Many coastal areas host rich marine ecosystems and are also centers of economic activities, including fishing, shipping and recreation. Due to the socioeconomic and ecological importance of these areas, predicting relevant indicators of the ecosystem state on sub-seasonal to interannual timescales is gaining increasing attention. Depending on the application, forecasts may be sought for variables and indicators spanning physics (e.g., sea level, temperature, currents), chemistry (e.g., nutrients, oxygen, pH), and biology (from viruses to top predators). Many components of the marine ecosystem are known to be influenced by leading modes of climate variability, which provide a physical basis for predictability. However, prediction capabilities remain limited by the lack of a clear understanding of the physical and biological processes involved, as well as by insufficient observations for forecast initialization and verification. The situation is further complicated by the influence of climate change on ocean conditions along coastal areas, including sea level rise, increased stratification, and shoaling of oxygen minimum zones. Observations are thus vital to all aspects of marine forecasting: statistical and/or dynamical model development, forecast initialization, and forecast validation, each of which has different observational requirements, which may be also specific to the study region. Here, we use examples from United States (U.S.) coastal applications to identify and describe the key requirements for an observational network that is needed to facilitate improved process understanding, as well as for sustaining operational ecosystem forecasting. We also describe new holistic observational approaches, e.g., approaches based on acoustics, inspired by Tara Oceans or by landscape ecology, which have the potential to support and expand ecosystem modeling and forecasting activities by bridging global and local observations.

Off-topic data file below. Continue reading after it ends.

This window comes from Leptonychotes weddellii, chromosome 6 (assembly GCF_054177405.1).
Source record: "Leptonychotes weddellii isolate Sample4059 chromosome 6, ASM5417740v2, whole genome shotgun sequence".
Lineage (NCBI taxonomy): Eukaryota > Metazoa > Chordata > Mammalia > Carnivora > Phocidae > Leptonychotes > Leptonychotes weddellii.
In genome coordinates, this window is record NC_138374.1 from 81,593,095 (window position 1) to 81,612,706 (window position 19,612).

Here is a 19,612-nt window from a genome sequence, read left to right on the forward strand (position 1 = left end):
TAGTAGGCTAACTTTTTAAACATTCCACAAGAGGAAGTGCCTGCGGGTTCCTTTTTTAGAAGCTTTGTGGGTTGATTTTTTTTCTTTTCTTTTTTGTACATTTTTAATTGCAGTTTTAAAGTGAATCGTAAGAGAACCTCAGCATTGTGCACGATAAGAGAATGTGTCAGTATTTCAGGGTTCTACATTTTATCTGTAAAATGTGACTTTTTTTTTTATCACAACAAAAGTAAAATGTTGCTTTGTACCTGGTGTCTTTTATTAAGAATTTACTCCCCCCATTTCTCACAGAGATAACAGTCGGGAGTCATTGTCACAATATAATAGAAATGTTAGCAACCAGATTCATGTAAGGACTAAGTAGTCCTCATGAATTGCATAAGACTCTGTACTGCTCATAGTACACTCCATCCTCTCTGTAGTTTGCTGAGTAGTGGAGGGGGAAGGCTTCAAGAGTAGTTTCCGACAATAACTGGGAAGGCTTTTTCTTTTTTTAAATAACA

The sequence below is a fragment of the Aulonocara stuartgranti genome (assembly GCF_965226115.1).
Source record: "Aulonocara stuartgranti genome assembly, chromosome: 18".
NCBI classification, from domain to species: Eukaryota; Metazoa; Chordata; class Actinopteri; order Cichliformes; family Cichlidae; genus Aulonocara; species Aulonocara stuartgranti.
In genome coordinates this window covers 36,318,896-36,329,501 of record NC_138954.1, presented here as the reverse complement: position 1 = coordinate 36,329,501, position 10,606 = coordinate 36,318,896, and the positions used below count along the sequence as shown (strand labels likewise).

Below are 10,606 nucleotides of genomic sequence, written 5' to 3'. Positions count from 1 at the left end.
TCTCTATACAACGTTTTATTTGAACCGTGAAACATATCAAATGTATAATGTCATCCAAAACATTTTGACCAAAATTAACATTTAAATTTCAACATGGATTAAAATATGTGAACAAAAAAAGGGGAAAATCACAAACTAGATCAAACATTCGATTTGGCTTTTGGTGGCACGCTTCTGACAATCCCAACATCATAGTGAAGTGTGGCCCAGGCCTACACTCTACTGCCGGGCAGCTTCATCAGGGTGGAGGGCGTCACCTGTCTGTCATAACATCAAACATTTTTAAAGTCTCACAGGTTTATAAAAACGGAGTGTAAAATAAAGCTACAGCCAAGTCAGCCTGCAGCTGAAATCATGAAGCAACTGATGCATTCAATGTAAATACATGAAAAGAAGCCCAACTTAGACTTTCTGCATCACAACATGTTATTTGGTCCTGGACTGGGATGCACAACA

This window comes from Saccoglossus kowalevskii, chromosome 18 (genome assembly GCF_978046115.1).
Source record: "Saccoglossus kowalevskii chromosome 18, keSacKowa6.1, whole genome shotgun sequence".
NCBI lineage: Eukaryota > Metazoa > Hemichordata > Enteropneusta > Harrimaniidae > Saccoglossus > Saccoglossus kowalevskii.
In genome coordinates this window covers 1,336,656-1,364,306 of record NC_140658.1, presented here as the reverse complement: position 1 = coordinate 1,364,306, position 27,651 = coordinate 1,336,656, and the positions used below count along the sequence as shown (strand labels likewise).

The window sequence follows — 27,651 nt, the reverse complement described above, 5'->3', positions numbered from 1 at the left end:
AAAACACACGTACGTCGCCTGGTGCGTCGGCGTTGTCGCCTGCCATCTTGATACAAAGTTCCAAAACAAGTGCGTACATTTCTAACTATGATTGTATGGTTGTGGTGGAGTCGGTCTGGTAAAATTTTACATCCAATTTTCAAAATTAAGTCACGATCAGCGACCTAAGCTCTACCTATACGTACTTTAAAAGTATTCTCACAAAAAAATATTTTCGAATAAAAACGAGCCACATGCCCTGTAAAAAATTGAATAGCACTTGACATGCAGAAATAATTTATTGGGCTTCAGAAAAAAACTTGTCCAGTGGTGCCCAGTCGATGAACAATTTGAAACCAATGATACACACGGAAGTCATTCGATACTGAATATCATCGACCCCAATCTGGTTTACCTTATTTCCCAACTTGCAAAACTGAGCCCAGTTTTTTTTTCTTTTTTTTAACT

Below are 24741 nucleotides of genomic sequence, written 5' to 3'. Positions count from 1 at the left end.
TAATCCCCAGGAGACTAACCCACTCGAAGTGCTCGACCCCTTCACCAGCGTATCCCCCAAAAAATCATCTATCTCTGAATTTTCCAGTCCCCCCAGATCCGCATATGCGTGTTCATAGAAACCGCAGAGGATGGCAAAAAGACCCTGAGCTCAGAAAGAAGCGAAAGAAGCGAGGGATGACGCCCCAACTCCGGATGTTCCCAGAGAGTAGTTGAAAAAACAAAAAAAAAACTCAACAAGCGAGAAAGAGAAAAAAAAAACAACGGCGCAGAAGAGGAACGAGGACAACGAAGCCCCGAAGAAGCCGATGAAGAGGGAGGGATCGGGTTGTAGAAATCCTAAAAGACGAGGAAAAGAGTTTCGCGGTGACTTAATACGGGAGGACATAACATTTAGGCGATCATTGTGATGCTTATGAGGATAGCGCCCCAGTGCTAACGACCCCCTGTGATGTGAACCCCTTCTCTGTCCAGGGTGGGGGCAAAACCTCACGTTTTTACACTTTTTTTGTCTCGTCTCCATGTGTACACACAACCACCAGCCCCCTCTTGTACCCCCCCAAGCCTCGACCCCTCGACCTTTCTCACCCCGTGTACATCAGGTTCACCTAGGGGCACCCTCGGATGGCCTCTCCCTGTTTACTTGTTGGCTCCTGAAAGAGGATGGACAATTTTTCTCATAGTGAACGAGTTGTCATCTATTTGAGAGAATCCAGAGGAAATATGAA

• Article
    Coupled impacts of the diurnal cycle of sea surface temperature on the Madden–Julian oscillation
    (American Meteorological Society, 2014-11-15) Seo, Hyodae ; Subramanian, Aneesh C. ; Miller, Arthur J. ; Cavanaugh, Nicholas R.
    This study quantifies, from a systematic set of regional ocean–atmosphere coupled model simulations employing various coupling intervals, the effect of subdaily sea surface temperature (SST) variability on the onset and intensity of Madden–Julian oscillation (MJO) convection in the Indian Ocean. The primary effect of diurnal SST variation (dSST) is to raise time-mean SST and latent heat flux (LH) prior to deep convection. Diurnal SST variation also strengthens the diurnal moistening of the troposphere by collocating the diurnal peak in LH with those of SST. Both effects enhance the convection such that the total precipitation amount scales quasi-linearly with preconvection dSST and time-mean SST. A column-integrated moist static energy (MSE) budget analysis confirms the critical role of diurnal SST variability in the buildup of column MSE and the strength of MJO convection via stronger time-mean LH and diurnal moistening. Two complementary atmosphere-only simulations further elucidate the role of SST conditions in the predictive skill of MJO. The atmospheric model forced with the persistent initial SST, lacking enhanced preconvection warming and moistening, produces a weaker and delayed convection than the diurnally coupled run. The atmospheric model with prescribed daily-mean SST from the coupled run, while eliminating the delayed peak, continues to exhibit weaker convection due to the lack of strong moistening on a diurnal basis. The fact that time-evolving SST with a diurnal cycle strongly influences the onset and intensity of MJO convection is consistent with previous studies that identified an improved representation of diurnal SST as a potential source of MJO predictability.